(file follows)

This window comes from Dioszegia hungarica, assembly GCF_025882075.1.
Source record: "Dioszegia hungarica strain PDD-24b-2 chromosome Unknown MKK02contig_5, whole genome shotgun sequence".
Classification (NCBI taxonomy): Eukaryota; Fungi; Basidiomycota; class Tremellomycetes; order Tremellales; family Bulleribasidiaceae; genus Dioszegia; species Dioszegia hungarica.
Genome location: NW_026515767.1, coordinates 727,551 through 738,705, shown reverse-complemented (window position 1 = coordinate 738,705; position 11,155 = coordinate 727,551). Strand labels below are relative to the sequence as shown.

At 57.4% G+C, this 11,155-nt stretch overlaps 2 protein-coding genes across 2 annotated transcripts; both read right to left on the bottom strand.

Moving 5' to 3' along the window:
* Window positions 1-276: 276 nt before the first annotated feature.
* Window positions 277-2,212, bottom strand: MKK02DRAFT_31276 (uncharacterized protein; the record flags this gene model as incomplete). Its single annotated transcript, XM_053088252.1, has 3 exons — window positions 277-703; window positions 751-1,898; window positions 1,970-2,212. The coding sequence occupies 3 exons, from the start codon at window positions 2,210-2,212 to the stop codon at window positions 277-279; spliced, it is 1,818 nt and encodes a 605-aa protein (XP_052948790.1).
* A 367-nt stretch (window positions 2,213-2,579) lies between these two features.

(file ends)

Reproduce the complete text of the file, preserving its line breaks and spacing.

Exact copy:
This window comes from Dioszegia hungarica, assembly GCF_025882075.1.
Source record: "Dioszegia hungarica strain PDD-24b-2 chromosome Unknown MKK02contig_5, whole genome shotgun sequence".
Classification (NCBI taxonomy): Eukaryota; Fungi; Basidiomycota; class Tremellomycetes; order Tremellales; family Bulleribasidiaceae; genus Dioszegia; species Dioszegia hungarica.
Genome location: NW_026515767.1, coordinates 727,551 through 738,705, shown reverse-complemented (window position 1 = coordinate 738,705; position 11,155 = coordinate 727,551). Strand labels below are relative to the sequence as shown.

At 57.4% G+C, this 11,155-nt stretch overlaps 2 protein-coding genes across 2 annotated transcripts; both read right to left on the bottom strand.

Moving 5' to 3' along the window:
* Window positions 1-276: 276 nt before the first annotated feature.
* Window positions 277-2,212, bottom strand: MKK02DRAFT_31276 (uncharacterized protein; the record flags this gene model as incomplete). Its single annotated transcript, XM_053088252.1, has 3 exons — window positions 277-703; window positions 751-1,898; window positions 1,970-2,212. The coding sequence occupies 3 exons, from the start codon at window positions 2,210-2,212 to the stop codon at window positions 277-279; spliced, it is 1,818 nt and encodes a 605-aa protein (XP_052948790.1).
* A 367-nt stretch (window positions 2,213-2,579) lies between these two features.